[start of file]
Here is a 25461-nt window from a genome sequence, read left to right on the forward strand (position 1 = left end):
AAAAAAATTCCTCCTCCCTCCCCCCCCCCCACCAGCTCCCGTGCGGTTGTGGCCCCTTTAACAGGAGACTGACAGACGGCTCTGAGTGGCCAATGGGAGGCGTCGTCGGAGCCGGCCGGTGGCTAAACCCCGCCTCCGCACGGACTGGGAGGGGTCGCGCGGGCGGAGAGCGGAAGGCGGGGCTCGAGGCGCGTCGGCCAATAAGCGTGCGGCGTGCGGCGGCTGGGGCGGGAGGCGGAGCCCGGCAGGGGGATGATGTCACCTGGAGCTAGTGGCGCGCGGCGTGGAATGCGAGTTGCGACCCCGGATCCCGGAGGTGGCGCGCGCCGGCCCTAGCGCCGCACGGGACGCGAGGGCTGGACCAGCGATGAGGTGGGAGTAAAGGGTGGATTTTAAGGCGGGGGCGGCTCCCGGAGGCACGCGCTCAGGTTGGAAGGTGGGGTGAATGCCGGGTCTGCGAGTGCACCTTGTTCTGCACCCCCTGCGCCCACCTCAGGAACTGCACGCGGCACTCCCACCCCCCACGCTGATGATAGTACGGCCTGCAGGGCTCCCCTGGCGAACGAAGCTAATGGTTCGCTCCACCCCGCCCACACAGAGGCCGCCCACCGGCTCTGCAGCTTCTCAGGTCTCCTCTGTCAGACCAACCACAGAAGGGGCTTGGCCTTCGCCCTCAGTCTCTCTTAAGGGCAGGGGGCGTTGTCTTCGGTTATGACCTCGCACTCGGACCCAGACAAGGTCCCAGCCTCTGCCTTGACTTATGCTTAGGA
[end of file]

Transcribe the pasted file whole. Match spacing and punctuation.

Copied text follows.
Here is a 25461-nt window from a genome sequence, read left to right on the forward strand (position 1 = left end):
AAAAAAATTCCTCCTCCCTCCCCCCCCCCCACCAGCTCCCGTGCGGTTGTGGCCCCTTTAACAGGAGACTGACAGACGGCTCTGAGTGGCCAATGGGAGGCGTCGTCGGAGCCGGCCGGTGGCTAAACCCCGCCTCCGCACGGACTGGGAGGGGTCGCGCGGGCGGAGAGCGGAAGGCGGGGCTCGAGGCGCGTCGGCCAATAAGCGTGCGGCGTGCGGCGGCTGGGGCGGGAGGCGGAGCCCGGCAGGGGGATGATGTCACCTGGAGCTAGTGGCGCGCGGCGTGGAATGCGAGTTGCGACCCCGGATCCCGGAGGTGGCGCGCGCCGGCCCTAGCGCCGCACGGGACGCGAGGGCTGGACCAGCGATGAGGTGGGAGTAAAGGGTGGATTTTAAGGCGGGGGCGGCTCCCGGAGGCACGCGCTCAGGTTGGAAGGTGGGGTGAATGCCGGGTCTGCGAGTGCACCTTGTTCTGCACCCCCTGCGCCCACCTCAGGAACTGCACGCGGCACTCCCACCCCCCACGCTGATGATAGTACGGCCTGCAGGGCTCCCCTGGCGAACGAAGCTAATGGTTCGCTCCACCCCGCCCACACAGAGGCCGCCCACCGGCTCTGCAGCTTCTCAGGTCTCCTCTGTCAGACCAACCACAGAAGGGGCTTGGCCTTCGCCCTCAGTCTCTCTTAAGGGCAGGGGGCGTTGTCTTCGGTTATGACCTCGCACTCGGACCCAGACAAGGTCCCAGCCTCTGCCTTGACTTATGCTTAGGA